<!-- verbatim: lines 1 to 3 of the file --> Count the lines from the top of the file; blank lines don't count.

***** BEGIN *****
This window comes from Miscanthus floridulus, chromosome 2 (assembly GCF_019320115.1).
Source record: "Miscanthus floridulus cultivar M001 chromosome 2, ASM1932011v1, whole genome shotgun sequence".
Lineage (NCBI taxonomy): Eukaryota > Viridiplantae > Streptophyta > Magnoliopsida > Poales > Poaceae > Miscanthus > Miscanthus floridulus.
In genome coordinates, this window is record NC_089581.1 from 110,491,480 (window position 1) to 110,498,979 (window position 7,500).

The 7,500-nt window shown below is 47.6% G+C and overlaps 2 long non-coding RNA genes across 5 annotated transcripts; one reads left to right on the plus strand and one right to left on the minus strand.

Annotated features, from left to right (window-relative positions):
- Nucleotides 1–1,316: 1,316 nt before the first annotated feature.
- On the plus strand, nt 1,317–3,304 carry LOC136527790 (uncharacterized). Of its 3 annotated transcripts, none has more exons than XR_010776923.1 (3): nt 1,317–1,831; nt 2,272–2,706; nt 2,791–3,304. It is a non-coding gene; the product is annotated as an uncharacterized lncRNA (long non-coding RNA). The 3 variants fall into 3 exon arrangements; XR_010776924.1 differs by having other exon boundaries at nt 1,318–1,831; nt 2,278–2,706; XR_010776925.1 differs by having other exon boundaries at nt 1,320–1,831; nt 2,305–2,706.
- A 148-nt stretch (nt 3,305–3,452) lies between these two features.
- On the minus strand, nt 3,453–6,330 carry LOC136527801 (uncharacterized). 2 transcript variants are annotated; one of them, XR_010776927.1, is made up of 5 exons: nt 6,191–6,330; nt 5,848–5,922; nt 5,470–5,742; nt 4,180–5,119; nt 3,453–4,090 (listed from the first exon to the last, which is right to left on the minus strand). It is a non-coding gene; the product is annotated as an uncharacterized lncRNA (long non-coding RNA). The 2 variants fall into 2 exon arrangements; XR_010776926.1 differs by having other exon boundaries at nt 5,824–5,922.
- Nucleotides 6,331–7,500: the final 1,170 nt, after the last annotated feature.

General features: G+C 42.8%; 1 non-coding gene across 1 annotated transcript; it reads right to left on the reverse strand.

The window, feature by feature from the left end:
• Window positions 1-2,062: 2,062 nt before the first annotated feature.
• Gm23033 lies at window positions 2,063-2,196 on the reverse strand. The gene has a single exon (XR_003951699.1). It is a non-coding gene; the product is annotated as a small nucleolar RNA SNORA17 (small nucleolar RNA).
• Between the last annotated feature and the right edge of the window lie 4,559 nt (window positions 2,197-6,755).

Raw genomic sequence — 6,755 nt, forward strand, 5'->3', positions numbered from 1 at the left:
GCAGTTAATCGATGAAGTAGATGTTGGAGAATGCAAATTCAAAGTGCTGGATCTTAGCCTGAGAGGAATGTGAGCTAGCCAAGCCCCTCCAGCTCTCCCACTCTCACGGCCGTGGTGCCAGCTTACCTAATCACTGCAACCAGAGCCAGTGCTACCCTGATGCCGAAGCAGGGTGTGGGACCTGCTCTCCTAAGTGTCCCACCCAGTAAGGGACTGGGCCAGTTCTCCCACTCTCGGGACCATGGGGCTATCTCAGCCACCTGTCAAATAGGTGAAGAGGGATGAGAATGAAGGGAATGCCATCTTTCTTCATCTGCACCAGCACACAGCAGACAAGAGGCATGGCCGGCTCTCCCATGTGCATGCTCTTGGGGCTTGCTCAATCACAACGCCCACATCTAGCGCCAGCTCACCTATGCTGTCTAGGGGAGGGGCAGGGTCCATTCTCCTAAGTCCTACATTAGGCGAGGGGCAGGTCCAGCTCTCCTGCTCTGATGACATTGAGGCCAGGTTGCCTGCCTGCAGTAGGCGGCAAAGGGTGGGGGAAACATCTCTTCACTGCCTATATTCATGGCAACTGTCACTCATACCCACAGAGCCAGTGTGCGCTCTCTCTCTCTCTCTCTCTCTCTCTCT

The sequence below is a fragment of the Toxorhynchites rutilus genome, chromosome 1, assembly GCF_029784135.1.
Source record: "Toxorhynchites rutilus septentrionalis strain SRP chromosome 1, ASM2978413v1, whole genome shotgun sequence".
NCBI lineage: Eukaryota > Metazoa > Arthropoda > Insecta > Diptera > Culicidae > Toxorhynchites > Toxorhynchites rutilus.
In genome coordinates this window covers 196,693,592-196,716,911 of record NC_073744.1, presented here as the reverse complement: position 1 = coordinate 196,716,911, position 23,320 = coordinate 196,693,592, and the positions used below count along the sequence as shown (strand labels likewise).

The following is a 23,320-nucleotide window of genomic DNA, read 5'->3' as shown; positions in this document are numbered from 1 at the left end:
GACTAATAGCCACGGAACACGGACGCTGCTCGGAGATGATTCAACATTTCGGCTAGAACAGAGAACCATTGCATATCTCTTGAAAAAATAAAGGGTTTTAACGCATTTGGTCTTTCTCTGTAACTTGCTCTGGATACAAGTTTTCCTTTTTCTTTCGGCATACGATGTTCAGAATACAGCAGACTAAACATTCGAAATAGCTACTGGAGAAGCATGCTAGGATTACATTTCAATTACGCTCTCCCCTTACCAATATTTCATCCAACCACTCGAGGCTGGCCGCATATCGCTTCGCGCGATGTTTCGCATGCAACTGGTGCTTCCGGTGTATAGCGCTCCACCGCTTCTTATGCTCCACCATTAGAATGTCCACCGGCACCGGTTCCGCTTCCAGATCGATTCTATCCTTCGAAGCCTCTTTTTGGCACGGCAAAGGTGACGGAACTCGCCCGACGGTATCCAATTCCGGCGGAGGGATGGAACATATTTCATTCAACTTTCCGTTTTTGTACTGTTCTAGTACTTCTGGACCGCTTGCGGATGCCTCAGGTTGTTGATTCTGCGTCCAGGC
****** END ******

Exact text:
This window comes from Miscanthus floridulus, chromosome 2 (assembly GCF_019320115.1).
Source record: "Miscanthus floridulus cultivar M001 chromosome 2, ASM1932011v1, whole genome shotgun sequence".
Lineage (NCBI taxonomy): Eukaryota > Viridiplantae > Streptophyta > Magnoliopsida > Poales > Poaceae > Miscanthus > Miscanthus floridulus.